Outlining vs. Freewriting

How do you write? Are you an outliner, who spends hours upon hours blocking out every scene of every chapter in your novel so that you know exactly where the story is going at every turn?

Or do you prefer to just "wing it", making the whole thing up as you sit in front of the computer?

Which is better?

Honestly, there's no right or wrong answer to this question. Everyone does it a little differently. From Brandon Sanderson to Stephen King, every author has his or her own way of developing their story. How do we at the Writers Ramble do it? Well, check the links below to find out what our personal preferences are and why:


Are you a Pantser?
By Josh Morrey
What's better? To plan out your story before you start writing? Or to just sit down and start typing, letting whatever happens, happen? I share the pros and cons of both practices, discuss how a few best sellers of our day tackle the question, and share my own habits in this post.

What Traveling Has Taught Me About Writing
By Heidi Wilde
However you are used to classifying these two creation styles they boil down to the same two categories. Do you like to plan out your novels and short stories or do you prefer to let your stories tell themselves?

To Pants or to Plan? That is the Question...
By Heidi Thornock
From bad experience, I have found that if I don't at least plan the major plot points along my storyline, my story is unfocused, which means it requires A LOT more work in revision. But if I plan every single detail, I lose a lot of the excitement of writing. So where's the balance?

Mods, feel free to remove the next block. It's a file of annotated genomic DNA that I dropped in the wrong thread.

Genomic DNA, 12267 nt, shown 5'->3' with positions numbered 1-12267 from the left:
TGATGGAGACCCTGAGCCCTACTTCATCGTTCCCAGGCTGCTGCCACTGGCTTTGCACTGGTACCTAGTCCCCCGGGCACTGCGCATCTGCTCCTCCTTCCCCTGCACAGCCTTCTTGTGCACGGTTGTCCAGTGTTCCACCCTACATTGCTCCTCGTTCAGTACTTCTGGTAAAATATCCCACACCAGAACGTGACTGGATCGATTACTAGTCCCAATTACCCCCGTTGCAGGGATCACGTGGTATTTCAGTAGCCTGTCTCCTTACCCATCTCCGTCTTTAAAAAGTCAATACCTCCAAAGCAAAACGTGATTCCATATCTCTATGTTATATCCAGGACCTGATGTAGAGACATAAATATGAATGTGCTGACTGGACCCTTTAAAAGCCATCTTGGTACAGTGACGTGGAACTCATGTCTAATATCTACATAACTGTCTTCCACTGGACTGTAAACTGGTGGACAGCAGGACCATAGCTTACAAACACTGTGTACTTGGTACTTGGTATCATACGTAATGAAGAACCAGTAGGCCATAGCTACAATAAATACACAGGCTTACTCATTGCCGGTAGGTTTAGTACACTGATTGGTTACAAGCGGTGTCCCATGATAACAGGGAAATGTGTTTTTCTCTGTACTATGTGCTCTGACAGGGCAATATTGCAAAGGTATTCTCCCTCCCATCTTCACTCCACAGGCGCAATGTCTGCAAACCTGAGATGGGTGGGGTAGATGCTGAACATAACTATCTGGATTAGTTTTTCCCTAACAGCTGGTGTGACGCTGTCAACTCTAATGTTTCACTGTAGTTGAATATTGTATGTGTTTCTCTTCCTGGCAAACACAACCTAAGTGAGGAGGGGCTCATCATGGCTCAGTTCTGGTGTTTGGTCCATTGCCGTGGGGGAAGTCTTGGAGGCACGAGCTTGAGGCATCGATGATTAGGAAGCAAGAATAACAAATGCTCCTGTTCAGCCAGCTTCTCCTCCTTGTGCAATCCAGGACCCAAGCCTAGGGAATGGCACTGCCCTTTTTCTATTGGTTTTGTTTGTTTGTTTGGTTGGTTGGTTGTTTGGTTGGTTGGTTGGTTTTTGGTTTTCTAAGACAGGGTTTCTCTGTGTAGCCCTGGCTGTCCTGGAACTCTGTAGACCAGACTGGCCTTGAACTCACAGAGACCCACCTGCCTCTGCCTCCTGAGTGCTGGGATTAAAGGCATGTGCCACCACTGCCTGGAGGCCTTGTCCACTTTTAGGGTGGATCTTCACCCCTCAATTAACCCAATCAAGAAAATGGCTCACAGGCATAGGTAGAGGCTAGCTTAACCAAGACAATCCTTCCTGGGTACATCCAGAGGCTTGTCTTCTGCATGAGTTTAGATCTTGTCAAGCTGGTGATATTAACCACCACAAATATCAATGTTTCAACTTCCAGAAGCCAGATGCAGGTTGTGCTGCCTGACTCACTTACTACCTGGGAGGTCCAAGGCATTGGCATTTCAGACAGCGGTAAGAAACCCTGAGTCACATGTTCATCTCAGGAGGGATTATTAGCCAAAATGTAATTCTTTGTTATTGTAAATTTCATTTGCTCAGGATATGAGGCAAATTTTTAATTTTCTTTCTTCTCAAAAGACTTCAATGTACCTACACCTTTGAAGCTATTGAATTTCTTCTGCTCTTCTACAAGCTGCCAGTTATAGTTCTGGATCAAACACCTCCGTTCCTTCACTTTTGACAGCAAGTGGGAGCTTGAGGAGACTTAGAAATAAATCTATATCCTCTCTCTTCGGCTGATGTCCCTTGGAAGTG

Outlining or Free Writing: Finding he Middle Way
By Tom Abbott
I decided long before I ever wanted to try my hand at writing that I was definitely an outliner.  However, the more I wrote the more I began to realize that the term outliner didn’t describe me.  I don't identify with either side of this argument, really.  I approach my work in phases, and I use techniques from both both camps.  In truth, I’m more of a planner and a list-maker.

Outlining and Free-Writing: A Give-And-Take Relationship
By Rachel Johnson
I used to swear outlining wasn't for me until I learned a few things that have permanently changed my writing for the better: 1- Outlines don't all have to look the same; 2- A good outline helps to find holes in the plot; 3- Outlining can be used as an editing tool after the book is written. I discovered an outlining technique that gives me both structure and the flexibility that I need. Now I wonder how I ever lived without it.



The Hero's Journey: Departure

The Hero's Journey: Departure

The Hero’s journey is a pattern of story development that can create powerful resonance in your writing.  Not every story has to fit the structure of the Hero’s Journey, but understanding how to adapt your story to incorporate ideas from the Hero’s Journey will give your story a more punch.

In this month’s Writer’s Ramble post, we explore the first overall stage of the Hero’s Journey, known as Departure.  In this stage, the hero’s normal life is interrupted, and he or she is compelled to leave their comfort area and venture into the unknown.

By Tom Abbott
In the basic pattern, the hero begins the story living in the every-day world, and has an experience of some sort that disrupts their life or alters the way they view the world.  This experience puts the hero upon a threshold where they must choose to stay in their safe little world or venture forth into the unknown 


By Josh Morrey
Why would you answer the Call to Adventure? Why do our heroes do it? In this post I explore the reasons we follow the characters in our fiction when they answer the Call. Do they answer it willingly, or reluctantly? What would you do?

The Refusal of the Call
By Heidi Wilde
How many of us dream of a life of Adventure, but when an opportunity knocks on our door we find a million excuses why we can't go? Our Heroes are no different. Once a Hero is given the Call to Adventure he or she will either accept or refuse the Call. You may be thinking that your Hero cannot Refuse the Call or there would be no story – and you would be partially correct. If you ended your story with a Refusal there really wouldn’t be a story, but there are a couple of ways that you can make a Refusal work for you.


By Heidi Thornock
In this post, I discuss how perhaps the Belly of the Whale isn't as narrowly defined as traditionalists would think.

...in a galaxy far, far away...